After six years of cycling, and spending the past few years as a professional rider in Europe, Shelley Olds is five months away from fulfilling her longtime dream of riding in the Olympics.
Late last year, Olds was named to the United States Cycling short list for the Olympic road long team. The Olympic road long course will go 140 kilometers – about 87 miles – and the time trial will be 29 km, a little more than 18 miles.
The list names 13 American cyclists, and the top four will be given spots on the 2012 Olympic squad in London. Team USA will make its selections in May based on the upcoming season.
To prepare for the biggest season of her life, Olds, 31, who grew up in Groton, Mass., and moved to Los Gatos in 2003, decided to live with her parents in Gilroy and train in the surrounding area. In November, she made the move to the Central Coast and trained nonstop until late January, when she flew to Qatar to begin the new cycling season.
“I spent my whole winter training here in Gilroy, in the Gilroy area and also in Hollister,” Olds said. “It was great riding down Panoche Road, (Highway) 25 and all these roads around here. I had an excellent winter of training here to reach the 2012 Olympics, which is an ultimate goal.”
With no women’s Tour de France, the summer Olympics are the pinnacle of women’s cycling.
“It’s an incredible feeling,” she said. “The Olympics for women in cycling is the ultimate event. It’s what you aim for in your whole career. This is the ultimate thing to achieve in cycling. To know the first team is down and I’m on the short team; it’s a real thing that can happen. I can make the team to London.”
First, Olds needs to continue her career trajectory that has allowed her to blossom into one of the best riders in the world over the past few years.
Last year, while competing for the Italian-based Diadora Pasta-Zara, Olds won her second straight USA Cycling Elite Women’s National Championship despite injuring her ribs in a crash during the Nature Valley Grand Prix. Because of her results, Olds earned a spot on the Olympic short list.
To earn a spot on the squad, Olds moved to the Dutch-based AA Drink-Leontien.nl for this year’s season. She will spend the rest of the year in Europe competing for the top-four finish.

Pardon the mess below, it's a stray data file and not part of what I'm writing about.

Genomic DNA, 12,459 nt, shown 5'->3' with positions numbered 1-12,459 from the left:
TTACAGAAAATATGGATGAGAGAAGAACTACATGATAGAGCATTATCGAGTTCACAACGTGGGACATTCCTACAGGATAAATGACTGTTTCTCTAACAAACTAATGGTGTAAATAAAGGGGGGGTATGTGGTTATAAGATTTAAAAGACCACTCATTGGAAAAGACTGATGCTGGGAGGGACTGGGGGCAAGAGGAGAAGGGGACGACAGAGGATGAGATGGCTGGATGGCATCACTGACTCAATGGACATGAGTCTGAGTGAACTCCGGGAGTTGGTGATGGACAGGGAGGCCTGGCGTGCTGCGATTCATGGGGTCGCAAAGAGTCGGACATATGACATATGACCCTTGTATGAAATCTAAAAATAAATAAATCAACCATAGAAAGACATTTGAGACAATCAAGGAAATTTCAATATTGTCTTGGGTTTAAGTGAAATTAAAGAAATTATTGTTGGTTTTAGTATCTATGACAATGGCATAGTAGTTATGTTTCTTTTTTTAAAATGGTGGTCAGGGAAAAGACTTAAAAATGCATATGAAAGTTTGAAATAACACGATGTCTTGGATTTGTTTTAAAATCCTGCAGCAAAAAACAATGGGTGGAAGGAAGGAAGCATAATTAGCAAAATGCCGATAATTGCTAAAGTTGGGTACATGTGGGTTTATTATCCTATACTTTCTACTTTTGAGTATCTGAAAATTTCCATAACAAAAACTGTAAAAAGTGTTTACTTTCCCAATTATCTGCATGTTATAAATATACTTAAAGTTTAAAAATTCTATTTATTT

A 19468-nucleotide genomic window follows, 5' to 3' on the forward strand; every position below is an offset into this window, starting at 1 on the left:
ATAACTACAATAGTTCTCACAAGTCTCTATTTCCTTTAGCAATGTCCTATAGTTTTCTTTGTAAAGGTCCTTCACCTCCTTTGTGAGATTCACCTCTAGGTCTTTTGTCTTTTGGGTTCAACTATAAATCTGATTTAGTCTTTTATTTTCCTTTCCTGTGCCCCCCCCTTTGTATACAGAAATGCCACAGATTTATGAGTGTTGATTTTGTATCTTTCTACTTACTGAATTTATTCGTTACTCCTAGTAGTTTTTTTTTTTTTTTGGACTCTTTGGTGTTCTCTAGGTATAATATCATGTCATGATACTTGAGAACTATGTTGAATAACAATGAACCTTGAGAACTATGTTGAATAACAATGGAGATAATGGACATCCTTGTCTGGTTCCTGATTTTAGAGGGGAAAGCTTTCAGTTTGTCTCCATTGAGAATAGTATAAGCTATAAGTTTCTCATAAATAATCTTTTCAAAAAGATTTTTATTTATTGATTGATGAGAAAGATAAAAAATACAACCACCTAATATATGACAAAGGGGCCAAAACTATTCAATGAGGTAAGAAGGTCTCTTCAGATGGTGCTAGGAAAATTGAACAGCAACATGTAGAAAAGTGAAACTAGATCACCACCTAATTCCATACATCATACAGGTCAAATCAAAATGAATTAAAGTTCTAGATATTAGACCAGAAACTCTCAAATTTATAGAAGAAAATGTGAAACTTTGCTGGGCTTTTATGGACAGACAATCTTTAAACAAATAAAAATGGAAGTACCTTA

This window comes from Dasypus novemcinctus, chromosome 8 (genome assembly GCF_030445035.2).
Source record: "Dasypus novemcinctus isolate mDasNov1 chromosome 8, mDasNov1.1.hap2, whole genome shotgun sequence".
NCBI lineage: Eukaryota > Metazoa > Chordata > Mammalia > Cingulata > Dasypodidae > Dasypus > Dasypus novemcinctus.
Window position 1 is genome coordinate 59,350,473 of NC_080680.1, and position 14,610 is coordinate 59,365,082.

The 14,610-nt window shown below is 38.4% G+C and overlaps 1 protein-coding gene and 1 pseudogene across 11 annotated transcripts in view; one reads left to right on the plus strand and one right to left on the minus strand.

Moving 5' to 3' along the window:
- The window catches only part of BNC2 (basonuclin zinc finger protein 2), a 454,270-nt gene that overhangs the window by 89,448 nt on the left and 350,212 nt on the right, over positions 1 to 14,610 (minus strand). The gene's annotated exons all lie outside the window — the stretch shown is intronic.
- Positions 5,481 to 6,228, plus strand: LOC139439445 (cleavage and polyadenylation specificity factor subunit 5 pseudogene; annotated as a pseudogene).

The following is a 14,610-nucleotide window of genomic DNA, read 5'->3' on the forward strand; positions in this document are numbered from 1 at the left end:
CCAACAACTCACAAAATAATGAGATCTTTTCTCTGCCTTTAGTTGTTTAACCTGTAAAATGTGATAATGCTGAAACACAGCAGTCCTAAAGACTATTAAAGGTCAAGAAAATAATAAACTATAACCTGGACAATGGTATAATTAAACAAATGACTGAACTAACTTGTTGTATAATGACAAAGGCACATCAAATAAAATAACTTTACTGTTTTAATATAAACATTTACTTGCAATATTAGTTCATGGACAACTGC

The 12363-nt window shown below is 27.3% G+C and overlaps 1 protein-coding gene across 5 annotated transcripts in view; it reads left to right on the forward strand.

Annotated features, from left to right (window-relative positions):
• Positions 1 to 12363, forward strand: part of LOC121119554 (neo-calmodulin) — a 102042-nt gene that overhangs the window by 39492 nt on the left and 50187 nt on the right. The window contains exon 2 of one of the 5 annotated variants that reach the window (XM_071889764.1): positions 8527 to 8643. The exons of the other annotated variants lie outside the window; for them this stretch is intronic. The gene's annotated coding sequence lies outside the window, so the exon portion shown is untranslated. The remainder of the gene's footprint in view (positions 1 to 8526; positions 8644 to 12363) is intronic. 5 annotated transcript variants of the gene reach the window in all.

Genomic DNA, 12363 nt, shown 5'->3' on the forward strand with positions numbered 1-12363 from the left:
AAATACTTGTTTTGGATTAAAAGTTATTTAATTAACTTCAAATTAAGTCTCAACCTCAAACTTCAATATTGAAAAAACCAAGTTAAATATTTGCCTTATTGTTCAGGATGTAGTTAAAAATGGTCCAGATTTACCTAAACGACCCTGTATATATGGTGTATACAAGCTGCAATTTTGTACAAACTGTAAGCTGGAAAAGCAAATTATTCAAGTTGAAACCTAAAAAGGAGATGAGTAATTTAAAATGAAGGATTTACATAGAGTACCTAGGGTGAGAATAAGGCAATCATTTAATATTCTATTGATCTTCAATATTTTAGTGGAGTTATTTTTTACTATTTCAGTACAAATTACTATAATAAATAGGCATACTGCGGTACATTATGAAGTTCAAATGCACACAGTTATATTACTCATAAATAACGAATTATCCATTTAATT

It will be one of the best teams,” Olds said. “I will be permanently based in Europe after I leave here.”
Choosing California’s Central Coast as a place to train was perfect.
“It’s an excellent place for training,” she said. “You have all types of terrain to choose from, everything from big mountains to flat ground. We have the track in San Jose and all types of weather.
“This year, I was really fortunate to have chosen to train here because the weather was freaking incredible,” she continued.
With the lack of rain, Olds was never forced to change her training methods.
“I think we had two days of rain where I couldn’t ride, and I just took them as days off,” she said. “It didn’t affect my training at all. Normally, sometimes the weather and winter here can be raining a lot, but it was perfect. It makes the training a lot nicer and easier.”
Training, though, can be taxing. Six days a week, Olds would ride through the Gilroy-Hollister terrain for anywhere between two to six hours.
“I did everything I planned on doing,” she said.
“You don’t start out there. You start out with three hours and you increase it as it goes on,” Olds continued. “You back it back down for racing. It will increase my chances of making the Olympic team.”
During the new season in Europe, which runs Feb. 5-10 in Qatar, all of her decisions will be focused on making the Olympic squad.
“Everything I do now is in anticipation of me making the team,” she said. “I believe I should be on the team. And I have the results, and I expect to get the results the rest of the year. I’m just really happy to be here and to be realizing a dream I’ve had a longtime.”
She’ll find out in May if she accomplished her goal.
One thing is for sure though, Olds will return to the Gilroy area to train again.
“Yeah, for sure,” she said. “Because I have family here and I love my country. Also, people in other countries, who I race with and live in Germany, they have to go somewhere else to train … they go to Spain. They have to go somewhere to train, and I have this nice luxury to come home and be with my family. We have excellent training here in Gilroy. I would definitely come back here and train.”